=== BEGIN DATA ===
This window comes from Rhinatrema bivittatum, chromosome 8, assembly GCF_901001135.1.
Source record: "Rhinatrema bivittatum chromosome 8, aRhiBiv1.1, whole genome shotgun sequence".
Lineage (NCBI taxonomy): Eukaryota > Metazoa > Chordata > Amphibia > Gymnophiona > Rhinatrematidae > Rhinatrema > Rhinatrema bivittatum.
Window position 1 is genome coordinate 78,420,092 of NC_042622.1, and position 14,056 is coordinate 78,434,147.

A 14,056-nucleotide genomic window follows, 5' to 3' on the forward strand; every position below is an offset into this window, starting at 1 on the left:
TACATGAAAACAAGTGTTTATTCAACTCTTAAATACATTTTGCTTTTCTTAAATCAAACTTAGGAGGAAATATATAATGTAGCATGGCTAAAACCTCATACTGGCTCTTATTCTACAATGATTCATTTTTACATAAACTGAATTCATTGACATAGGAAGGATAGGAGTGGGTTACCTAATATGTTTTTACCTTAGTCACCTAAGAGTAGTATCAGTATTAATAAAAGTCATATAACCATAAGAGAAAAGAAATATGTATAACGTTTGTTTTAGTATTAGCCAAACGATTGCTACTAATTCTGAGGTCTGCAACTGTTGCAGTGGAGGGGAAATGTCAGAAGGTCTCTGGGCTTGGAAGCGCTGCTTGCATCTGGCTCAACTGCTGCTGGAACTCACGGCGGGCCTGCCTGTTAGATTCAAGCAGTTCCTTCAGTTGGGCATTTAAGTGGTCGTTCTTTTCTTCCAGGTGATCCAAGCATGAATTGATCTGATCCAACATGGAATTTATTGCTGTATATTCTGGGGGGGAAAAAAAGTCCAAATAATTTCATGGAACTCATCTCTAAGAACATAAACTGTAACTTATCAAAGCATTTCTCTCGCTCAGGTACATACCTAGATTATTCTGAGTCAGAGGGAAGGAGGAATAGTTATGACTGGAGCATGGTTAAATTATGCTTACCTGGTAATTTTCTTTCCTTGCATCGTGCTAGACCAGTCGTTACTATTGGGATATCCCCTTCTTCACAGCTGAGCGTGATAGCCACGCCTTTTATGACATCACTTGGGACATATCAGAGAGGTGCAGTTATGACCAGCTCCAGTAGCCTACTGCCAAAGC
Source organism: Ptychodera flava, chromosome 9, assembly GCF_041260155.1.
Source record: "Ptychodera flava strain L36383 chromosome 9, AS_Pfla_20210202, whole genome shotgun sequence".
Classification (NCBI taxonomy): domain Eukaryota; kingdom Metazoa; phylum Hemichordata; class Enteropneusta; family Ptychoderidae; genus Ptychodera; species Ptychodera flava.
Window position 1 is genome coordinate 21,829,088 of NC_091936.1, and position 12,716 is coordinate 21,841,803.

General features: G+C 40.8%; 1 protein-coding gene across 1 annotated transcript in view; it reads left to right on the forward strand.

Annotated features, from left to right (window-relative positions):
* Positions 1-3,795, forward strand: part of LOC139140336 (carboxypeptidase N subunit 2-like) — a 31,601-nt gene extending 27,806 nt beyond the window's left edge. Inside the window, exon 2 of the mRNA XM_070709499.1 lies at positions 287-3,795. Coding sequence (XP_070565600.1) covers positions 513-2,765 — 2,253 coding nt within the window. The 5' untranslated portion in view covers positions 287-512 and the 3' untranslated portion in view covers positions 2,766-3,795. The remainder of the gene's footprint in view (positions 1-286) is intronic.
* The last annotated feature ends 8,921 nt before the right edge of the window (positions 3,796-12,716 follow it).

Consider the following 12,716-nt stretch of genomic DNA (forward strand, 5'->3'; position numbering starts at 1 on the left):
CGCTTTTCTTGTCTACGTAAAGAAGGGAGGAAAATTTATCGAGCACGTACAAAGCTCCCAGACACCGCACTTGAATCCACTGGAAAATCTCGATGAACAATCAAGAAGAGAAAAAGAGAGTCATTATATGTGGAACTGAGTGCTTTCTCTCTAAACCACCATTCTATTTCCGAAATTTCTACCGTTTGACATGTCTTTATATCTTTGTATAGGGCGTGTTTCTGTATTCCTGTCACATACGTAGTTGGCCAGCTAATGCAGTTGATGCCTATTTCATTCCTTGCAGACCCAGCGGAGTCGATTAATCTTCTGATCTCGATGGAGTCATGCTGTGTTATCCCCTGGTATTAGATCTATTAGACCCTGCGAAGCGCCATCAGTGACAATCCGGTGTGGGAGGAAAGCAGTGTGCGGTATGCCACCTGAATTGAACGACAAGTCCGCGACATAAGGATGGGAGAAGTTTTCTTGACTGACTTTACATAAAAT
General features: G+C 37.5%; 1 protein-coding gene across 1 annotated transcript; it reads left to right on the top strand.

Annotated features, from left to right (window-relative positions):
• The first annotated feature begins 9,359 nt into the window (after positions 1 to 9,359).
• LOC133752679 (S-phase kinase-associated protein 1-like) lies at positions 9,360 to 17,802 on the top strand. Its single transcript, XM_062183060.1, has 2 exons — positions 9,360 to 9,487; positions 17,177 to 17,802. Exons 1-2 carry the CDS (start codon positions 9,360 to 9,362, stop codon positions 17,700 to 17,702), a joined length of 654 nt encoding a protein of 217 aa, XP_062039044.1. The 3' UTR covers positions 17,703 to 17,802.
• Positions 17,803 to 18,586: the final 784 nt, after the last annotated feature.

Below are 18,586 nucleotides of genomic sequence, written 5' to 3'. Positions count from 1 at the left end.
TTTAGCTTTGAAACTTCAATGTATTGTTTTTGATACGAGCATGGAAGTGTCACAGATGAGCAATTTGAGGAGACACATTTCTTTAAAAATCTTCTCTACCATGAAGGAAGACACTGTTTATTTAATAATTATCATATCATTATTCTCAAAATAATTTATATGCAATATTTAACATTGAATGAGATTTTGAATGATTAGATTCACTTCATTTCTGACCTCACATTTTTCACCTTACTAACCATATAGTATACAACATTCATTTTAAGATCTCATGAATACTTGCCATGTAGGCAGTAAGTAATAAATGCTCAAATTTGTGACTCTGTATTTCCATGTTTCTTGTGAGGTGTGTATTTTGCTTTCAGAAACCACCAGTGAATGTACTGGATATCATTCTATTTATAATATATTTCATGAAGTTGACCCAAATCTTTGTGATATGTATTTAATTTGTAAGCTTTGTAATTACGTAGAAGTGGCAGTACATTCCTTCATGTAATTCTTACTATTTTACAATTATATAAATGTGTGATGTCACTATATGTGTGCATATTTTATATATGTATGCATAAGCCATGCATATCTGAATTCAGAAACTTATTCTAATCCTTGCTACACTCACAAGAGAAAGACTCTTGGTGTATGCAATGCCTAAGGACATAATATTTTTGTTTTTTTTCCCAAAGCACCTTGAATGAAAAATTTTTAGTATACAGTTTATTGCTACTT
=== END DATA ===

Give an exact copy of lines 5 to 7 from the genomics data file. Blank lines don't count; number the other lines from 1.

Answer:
A 14,056-nucleotide genomic window follows, 5' to 3' on the forward strand; every position below is an offset into this window, starting at 1 on the left:
TACATGAAAACAAGTGTTTATTCAACTCTTAAATACATTTTGCTTTTCTTAAATCAAACTTAGGAGGAAATATATAATGTAGCATGGCTAAAACCTCATACTGGCTCTTATTCTACAATGATTCATTTTTACATAAACTGAATTCATTGACATAGGAAGGATAGGAGTGGGTTACCTAATATGTTTTTACCTTAGTCACCTAAGAGTAGTATCAGTATTAATAAAAGTCATATAACCATAAGAGAAAAGAAATATGTATAACGTTTGTTTTAGTATTAGCCAAACGATTGCTACTAATTCTGAGGTCTGCAACTGTTGCAGTGGAGGGGAAATGTCAGAAGGTCTCTGGGCTTGGAAGCGCTGCTTGCATCTGGCTCAACTGCTGCTGGAACTCACGGCGGGCCTGCCTGTTAGATTCAAGCAGTTCCTTCAGTTGGGCATTTAAGTGGTCGTTCTTTTCTTCCAGGTGATCCAAGCATGAATTGATCTGATCCAACATGGAATTTATTGCTGTATATTCTGGGGGGGAAAAAAAGTCCAAATAATTTCATGGAACTCATCTCTAAGAACATAAACTGTAACTTATCAAAGCATTTCTCTCGCTCAGGTACATACCTAGATTATTCTGAGTCAGAGGGAAGGAGGAATAGTTATGACTGGAGCATGGTTAAATTATGCTTACCTGGTAATTTTCTTTCCTTGCATCGTGCTAGACCAGTCGTTACTATTGGGATATCCCCTTCTTCACAGCTGAGCGTGATAGCCACGCCTTTTATGACATCACTTGGGACATATCAGAGAGGTGCAGTTATGACCAGCTCCAGTAGCCTACTGCCAAAGC
Source organism: Ptychodera flava, chromosome 9, assembly GCF_041260155.1.